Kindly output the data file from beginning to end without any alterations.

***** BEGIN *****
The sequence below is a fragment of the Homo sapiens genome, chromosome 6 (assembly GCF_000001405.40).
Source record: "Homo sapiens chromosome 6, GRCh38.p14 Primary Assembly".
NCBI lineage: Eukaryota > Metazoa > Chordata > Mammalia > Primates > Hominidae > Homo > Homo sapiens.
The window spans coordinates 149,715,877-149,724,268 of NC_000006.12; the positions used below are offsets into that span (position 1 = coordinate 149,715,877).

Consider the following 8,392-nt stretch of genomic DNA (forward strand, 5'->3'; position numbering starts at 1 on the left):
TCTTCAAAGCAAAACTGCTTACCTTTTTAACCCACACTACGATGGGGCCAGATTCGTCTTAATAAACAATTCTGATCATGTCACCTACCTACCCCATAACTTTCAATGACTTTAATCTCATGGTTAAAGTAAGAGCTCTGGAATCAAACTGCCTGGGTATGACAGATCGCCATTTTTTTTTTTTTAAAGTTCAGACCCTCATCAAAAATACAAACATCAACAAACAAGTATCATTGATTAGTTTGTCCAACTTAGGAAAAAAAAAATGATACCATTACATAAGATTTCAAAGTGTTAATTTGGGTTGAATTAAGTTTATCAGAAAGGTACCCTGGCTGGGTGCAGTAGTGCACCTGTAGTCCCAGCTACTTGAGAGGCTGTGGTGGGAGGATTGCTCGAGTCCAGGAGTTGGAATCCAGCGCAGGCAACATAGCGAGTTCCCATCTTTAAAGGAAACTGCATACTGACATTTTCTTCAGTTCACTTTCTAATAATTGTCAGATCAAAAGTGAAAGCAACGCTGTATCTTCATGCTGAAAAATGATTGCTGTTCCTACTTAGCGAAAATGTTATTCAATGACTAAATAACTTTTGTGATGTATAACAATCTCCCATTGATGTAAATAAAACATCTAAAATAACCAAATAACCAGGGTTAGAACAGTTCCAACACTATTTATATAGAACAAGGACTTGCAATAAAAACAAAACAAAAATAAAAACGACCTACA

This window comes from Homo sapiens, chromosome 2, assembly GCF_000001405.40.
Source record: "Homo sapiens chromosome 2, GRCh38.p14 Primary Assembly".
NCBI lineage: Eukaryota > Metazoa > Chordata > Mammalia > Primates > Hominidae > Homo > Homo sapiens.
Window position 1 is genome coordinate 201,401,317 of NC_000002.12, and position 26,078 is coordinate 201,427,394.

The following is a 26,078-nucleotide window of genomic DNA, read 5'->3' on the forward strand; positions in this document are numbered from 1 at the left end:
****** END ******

The sequence below is a fragment of the Homo sapiens genome, chromosome 6 (assembly GCF_000001405.40).
Source record: "Homo sapiens chromosome 6, GRCh38.p14 Primary Assembly".
NCBI lineage: Eukaryota > Metazoa > Chordata > Mammalia > Primates > Hominidae > Homo > Homo sapiens.
The window spans coordinates 149,715,877-149,724,268 of NC_000006.12; the positions used below are offsets into that span (position 1 = coordinate 149,715,877).

Consider the following 8,392-nt stretch of genomic DNA (forward strand, 5'->3'; position numbering starts at 1 on the left):
TCTTCAAAGCAAAACTGCTTACCTTTTTAACCCACACTACGATGGGGCCAGATTCGTCTTAATAAACAATTCTGATCATGTCACCTACCTACCCCATAACTTTCAATGACTTTAATCTCATGGTTAAAGTAAGAGCTCTGGAATCAAACTGCCTGGGTATGACAGATCGCCATTTTTTTTTTTTTAAAGTTCAGACCCTCATCAAAAATACAAACATCAACAAACAAGTATCATTGATTAGTTTGTCCAACTTAGGAAAAAAAAAATGATACCATTACATAAGATTTCAAAGTGTTAATTTGGGTTGAATTAAGTTTATCAGAAAGGTACCCTGGCTGGGTGCAGTAGTGCACCTGTAGTCCCAGCTACTTGAGAGGCTGTGGTGGGAGGATTGCTCGAGTCCAGGAGTTGGAATCCAGCGCAGGCAACATAGCGAGTTCCCATCTTTAAAGGAAACTGCATACTGACATTTTCTTCAGTTCACTTTCTAATAATTGTCAGATCAAAAGTGAAAGCAACGCTGTATCTTCATGCTGAAAAATGATTGCTGTTCCTACTTAGCGAAAATGTTATTCAATGACTAAATAACTTTTGTGATGTATAACAATCTCCCATTGATGTAAATAAAACATCTAAAATAACCAAATAACCAGGGTTAGAACAGTTCCAACACTATTTATATAGAACAAGGACTTGCAATAAAAACAAAACAAAAATAAAAACGACCTACA

This window comes from Homo sapiens, chromosome 2, assembly GCF_000001405.40.
Source record: "Homo sapiens chromosome 2, GRCh38.p14 Primary Assembly".
NCBI lineage: Eukaryota > Metazoa > Chordata > Mammalia > Primates > Hominidae > Homo > Homo sapiens.
Window position 1 is genome coordinate 201,401,317 of NC_000002.12, and position 26,078 is coordinate 201,427,394.

The following is a 26,078-nucleotide window of genomic DNA, read 5'->3' on the forward strand; positions in this document are numbered from 1 at the left end: